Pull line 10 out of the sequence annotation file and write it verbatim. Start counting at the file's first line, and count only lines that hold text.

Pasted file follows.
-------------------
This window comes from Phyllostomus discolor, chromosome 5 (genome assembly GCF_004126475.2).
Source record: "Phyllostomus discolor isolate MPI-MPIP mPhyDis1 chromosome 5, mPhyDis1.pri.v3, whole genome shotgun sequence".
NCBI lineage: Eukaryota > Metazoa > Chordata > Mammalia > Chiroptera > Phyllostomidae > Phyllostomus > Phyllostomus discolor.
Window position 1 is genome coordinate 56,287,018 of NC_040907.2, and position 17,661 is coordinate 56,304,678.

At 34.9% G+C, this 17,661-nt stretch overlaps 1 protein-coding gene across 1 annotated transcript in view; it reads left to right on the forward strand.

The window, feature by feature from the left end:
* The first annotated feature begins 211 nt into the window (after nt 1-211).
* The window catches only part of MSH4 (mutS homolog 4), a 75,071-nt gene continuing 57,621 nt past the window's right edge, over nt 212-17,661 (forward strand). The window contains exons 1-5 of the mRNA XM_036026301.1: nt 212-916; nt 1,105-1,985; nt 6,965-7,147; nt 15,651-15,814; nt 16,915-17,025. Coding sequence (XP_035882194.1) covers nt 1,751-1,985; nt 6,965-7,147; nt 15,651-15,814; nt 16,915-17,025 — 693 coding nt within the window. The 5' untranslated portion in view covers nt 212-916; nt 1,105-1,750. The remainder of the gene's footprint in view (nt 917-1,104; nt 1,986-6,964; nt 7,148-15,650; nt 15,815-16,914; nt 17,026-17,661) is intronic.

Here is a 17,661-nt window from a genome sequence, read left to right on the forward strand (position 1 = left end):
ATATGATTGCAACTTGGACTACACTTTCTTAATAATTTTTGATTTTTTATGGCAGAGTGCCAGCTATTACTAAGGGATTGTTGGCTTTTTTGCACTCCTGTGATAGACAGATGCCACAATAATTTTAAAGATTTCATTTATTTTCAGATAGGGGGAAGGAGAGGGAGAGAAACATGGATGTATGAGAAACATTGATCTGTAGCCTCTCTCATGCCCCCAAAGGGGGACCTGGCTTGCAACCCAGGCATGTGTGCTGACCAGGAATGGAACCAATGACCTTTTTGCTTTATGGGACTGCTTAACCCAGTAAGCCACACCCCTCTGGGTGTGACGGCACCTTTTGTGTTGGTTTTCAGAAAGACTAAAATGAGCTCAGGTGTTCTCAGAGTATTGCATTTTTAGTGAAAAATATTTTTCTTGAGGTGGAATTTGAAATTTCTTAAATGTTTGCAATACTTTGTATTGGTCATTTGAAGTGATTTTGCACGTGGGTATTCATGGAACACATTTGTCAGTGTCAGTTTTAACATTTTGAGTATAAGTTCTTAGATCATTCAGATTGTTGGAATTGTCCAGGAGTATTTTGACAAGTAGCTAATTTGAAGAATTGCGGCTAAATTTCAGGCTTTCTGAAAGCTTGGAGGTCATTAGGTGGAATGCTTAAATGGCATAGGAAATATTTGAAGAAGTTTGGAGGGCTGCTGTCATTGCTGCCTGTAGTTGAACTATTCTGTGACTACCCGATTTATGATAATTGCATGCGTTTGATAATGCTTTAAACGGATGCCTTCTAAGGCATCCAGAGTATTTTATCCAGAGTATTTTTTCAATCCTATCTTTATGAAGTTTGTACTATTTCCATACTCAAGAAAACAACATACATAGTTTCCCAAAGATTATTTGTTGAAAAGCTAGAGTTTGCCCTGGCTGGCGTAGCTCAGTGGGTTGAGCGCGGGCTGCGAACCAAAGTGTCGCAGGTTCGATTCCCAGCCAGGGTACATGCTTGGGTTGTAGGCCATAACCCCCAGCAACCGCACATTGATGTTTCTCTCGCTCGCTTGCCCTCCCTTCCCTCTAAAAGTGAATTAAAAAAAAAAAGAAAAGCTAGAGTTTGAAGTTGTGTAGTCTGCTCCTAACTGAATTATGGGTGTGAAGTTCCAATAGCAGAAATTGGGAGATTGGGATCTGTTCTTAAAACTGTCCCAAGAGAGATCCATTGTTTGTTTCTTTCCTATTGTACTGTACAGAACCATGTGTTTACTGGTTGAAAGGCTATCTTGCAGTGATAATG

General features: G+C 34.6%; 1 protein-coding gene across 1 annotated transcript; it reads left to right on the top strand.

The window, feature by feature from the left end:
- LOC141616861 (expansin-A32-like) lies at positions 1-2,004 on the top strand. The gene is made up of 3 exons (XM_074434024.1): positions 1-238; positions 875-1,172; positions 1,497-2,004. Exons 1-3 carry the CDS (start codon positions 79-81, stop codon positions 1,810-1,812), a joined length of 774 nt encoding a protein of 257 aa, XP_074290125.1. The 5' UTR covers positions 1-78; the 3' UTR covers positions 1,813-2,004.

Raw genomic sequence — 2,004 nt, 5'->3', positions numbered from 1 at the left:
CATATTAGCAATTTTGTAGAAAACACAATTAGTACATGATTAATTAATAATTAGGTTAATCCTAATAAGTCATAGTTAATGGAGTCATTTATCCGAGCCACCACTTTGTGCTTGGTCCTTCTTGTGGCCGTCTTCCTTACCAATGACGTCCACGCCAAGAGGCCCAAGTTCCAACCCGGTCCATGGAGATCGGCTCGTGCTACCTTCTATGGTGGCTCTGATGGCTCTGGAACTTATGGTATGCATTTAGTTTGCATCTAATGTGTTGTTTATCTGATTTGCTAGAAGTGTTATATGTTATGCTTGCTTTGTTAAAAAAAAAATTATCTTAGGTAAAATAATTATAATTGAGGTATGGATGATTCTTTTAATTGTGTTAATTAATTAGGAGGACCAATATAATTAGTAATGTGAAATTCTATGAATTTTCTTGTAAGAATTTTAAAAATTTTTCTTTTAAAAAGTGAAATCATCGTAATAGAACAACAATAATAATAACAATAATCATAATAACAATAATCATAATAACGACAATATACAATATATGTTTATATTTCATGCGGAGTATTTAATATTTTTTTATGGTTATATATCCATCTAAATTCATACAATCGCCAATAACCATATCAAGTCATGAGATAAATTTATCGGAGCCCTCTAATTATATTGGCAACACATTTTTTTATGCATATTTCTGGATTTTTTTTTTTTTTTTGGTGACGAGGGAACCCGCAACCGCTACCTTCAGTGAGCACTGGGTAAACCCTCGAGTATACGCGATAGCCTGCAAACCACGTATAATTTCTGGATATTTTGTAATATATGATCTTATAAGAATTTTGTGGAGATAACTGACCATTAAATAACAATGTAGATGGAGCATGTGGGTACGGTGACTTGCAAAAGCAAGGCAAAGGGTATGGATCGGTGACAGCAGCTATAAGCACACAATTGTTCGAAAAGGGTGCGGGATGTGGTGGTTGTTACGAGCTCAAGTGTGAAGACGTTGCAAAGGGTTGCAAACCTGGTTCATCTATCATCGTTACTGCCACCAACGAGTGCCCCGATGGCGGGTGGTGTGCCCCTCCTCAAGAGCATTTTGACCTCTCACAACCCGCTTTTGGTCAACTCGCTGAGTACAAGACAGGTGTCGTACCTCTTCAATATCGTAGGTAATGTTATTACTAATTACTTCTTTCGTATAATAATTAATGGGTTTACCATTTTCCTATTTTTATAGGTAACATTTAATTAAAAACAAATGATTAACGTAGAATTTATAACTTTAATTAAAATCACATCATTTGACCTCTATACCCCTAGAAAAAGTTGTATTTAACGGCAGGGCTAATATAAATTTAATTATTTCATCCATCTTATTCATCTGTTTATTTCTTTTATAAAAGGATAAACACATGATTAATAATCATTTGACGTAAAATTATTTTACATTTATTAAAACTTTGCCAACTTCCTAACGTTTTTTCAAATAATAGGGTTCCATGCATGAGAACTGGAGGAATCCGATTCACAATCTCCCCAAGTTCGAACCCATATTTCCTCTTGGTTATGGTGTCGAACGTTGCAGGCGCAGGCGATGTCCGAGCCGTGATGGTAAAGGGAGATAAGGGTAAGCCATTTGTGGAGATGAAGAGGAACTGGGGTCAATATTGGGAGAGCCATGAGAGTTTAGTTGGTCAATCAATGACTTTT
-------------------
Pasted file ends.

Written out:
ATATGATTGCAACTTGGACTACACTTTCTTAATAATTTTTGATTTTTTATGGCAGAGTGCCAGCTATTACTAAGGGATTGTTGGCTTTTTTGCACTCCTGTGATAGACAGATGCCACAATAATTTTAAAGATTTCATTTATTTTCAGATAGGGGGAAGGAGAGGGAGAGAAACATGGATGTATGAGAAACATTGATCTGTAGCCTCTCTCATGCCCCCAAAGGGGGACCTGGCTTGCAACCCAGGCATGTGTGCTGACCAGGAATGGAACCAATGACCTTTTTGCTTTATGGGACTGCTTAACCCAGTAAGCCACACCCCTCTGGGTGTGACGGCACCTTTTGTGTTGGTTTTCAGAAAGACTAAAATGAGCTCAGGTGTTCTCAGAGTATTGCATTTTTAGTGAAAAATATTTTTCTTGAGGTGGAATTTGAAATTTCTTAAATGTTTGCAATACTTTGTATTGGTCATTTGAAGTGATTTTGCACGTGGGTATTCATGGAACACATTTGTCAGTGTCAGTTTTAACATTTTGAGTATAAGTTCTTAGATCATTCAGATTGTTGGAATTGTCCAGGAGTATTTTGACAAGTAGCTAATTTGAAGAATTGCGGCTAAATTTCAGGCTTTCTGAAAGCTTGGAGGTCATTAGGTGGAATGCTTAAATGGCATAGGAAATATTTGAAGAAGTTTGGAGGGCTGCTGTCATTGCTGCCTGTAGTTGAACTATTCTGTGACTACCCGATTTATGATAATTGCATGCGTTTGATAATGCTTTAAACGGATGCCTTCTAAGGCATCCAGAGTATTTTATCCAGAGTATTTTTTCAATCCTATCTTTATGAAGTTTGTACTATTTCCATACTCAAGAAAACAACATACATAGTTTCCCAAAGATTATTTGTTGAAAAGCTAGAGTTTGCCCTGGCTGGCGTAGCTCAGTGGGTTGAGCGCGGGCTGCGAACCAAAGTGTCGCAGGTTCGATTCCCAGCCAGGGTACATGCTTGGGTTGTAGGCCATAACCCCCAGCAACCGCACATTGATGTTTCTCTCGCTCGCTTGCCCTCCCTTCCCTCTAAAAGTGAATTAAAAAAAAAAAGAAAAGCTAGAGTTTGAAGTTGTGTAGTCTGCTCCTAACTGAATTATGGGTGTGAAGTTCCAATAGCAGAAATTGGGAGATTGGGATCTGTTCTTAAAACTGTCCCAAGAGAGATCCATTGTTTGTTTCTTTCCTATTGTACTGTACAGAACCATGTGTTTACTGGTTGAAAGGCTATCTTGCAGTGATAATG